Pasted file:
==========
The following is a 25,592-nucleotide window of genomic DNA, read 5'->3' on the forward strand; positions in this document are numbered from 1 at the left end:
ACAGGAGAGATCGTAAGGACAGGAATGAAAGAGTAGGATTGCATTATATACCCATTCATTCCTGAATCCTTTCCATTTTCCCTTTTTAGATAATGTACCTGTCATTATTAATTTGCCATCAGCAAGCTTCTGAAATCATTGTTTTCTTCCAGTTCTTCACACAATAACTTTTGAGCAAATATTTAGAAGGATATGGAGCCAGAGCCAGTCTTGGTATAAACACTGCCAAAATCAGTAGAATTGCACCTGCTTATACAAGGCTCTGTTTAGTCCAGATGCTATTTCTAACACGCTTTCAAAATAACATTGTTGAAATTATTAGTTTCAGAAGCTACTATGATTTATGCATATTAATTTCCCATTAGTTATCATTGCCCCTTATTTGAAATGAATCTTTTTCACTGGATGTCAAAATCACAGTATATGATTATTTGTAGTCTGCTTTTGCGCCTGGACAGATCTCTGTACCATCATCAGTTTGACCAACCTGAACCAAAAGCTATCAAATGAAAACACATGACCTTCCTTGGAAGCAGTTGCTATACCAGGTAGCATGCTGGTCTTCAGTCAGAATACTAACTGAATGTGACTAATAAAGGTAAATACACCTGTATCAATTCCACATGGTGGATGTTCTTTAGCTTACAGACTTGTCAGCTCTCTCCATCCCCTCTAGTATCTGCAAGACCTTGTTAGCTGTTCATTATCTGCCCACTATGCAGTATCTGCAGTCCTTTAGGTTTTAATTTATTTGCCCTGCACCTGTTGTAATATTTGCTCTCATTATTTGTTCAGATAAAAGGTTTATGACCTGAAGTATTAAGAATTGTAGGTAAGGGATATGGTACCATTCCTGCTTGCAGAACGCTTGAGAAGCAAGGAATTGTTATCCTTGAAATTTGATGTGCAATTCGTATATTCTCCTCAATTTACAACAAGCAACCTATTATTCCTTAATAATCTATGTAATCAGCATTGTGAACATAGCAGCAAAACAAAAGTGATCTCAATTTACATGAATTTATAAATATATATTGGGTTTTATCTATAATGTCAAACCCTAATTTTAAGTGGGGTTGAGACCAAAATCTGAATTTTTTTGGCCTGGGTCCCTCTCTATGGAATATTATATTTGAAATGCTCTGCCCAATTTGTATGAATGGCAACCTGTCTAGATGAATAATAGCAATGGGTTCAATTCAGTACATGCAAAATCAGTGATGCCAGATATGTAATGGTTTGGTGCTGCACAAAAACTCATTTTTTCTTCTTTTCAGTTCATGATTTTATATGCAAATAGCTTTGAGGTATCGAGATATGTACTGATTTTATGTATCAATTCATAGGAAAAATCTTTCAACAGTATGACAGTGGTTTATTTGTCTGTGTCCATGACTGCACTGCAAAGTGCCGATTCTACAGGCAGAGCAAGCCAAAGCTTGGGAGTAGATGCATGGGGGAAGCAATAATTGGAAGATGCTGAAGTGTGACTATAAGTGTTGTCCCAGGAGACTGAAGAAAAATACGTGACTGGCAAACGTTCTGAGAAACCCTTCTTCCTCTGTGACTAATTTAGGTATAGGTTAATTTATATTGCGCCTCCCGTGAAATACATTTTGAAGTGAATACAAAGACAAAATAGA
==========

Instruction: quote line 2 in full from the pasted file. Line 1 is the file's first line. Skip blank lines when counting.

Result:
ACAGGAGAGATCGTAAGGACAGGAATGAAAGAGTAGGATTGCATTATATACCCATTCATTCCTGAATCCTTTCCATTTTCCCTTTTTAGATAATGTACCTGTCATTATTAATTTGCCATCAGCAAGCTTCTGAAATCATTGTTTTCTTCCAGTTCTTCACACAATAACTTTTGAGCAAATATTTAGAAGGATATGGAGCCAGAGCCAGTCTTGGTATAAACACTGCCAAAATCAGTAGAATTGCACCTGCTTATACAAGGCTCTGTTTAGTCCAGATGCTATTTCTAACACGCTTTCAAAATAACATTGTTGAAATTATTAGTTTCAGAAGCTACTATGATTTATGCATATTAATTTCCCATTAGTTATCATTGCCCCTTATTTGAAATGAATCTTTTTCACTGGATGTCAAAATCACAGTATATGATTATTTGTAGTCTGCTTTTGCGCCTGGACAGATCTCTGTACCATCATCAGTTTGACCAACCTGAACCAAAAGCTATCAAATGAAAACACATGACCTTCCTTGGAAGCAGTTGCTATACCAGGTAGCATGCTGGTCTTCAGTCAGAATACTAACTGAATGTGACTAATAAAGGTAAATACACCTGTATCAATTCCACATGGTGGATGTTCTTTAGCTTACAGACTTGTCAGCTCTCTCCATCCCCTCTAGTATCTGCAAGACCTTGTTAGCTGTTCATTATCTGCCCACTATGCAGTATCTGCAGTCCTTTAGGTTTTAATTTATTTGCCCTGCACCTGTTGTAATATTTGCTCTCATTATTTGTTCAGATAAAAGGTTTATGACCTGAAGTATTAAGAATTGTAGGTAAGGGATATGGTACCATTCCTGCTTGCAGAACGCTTGAGAAGCAAGGAATTGTTATCCTTGAAATTTGATGTGCAATTCGTATATTCTCCTCAATTTACAACAAGCAACCTATTATTCCTTAATAATCTATGTAATCAGCATTGTGAACATAGCAGCAAAACAAAAGTGATCTCAATTTACATGAATTTATAAATATATATTGGGTTTTATCTATAATGTCAAACCCTAATTTTAAGTGGGGTTGAGACCAAAATCTGAATTTTTTTGGCCTGGGTCCCTCTCTATGGAATATTATATTTGAAATGCTCTGCCCAATTTGTATGAATGGCAACCTGTCTAGATGAATAATAGCAATGGGTTCAATTCAGTACATGCAAAATCAGTGATGCCAGATATGTAATGGTTTGGTGCTGCACAAAAACTCATTTTTTCTTCTTTTCAGTTCATGATTTTATATGCAAATAGCTTTGAGGTATCGAGATATGTACTGATTTTATGTATCAATTCATAGGAAAAATCTTTCAACAGTATGACAGTGGTTTATTTGTCTGTGTCCATGACTGCACTGCAAAGTGCCGATTCTACAGGCAGAGCAAGCCAAAGCTTGGGAGTAGATGCATGGGGGAAGCAATAATTGGAAGATGCTGAAGTGTGACTATAAGTGTTGTCCCAGGAGACTGAAGAAAAATACGTGACTGGCAAACGTTCTGAGAAACCCTTCTTCCTCTGTGACTAATTTAGGTATAGGTTAATTTATATTGCGCCTCCCGTGAAATACATTTTGAAGTGAATACAAAGACAAAATAGA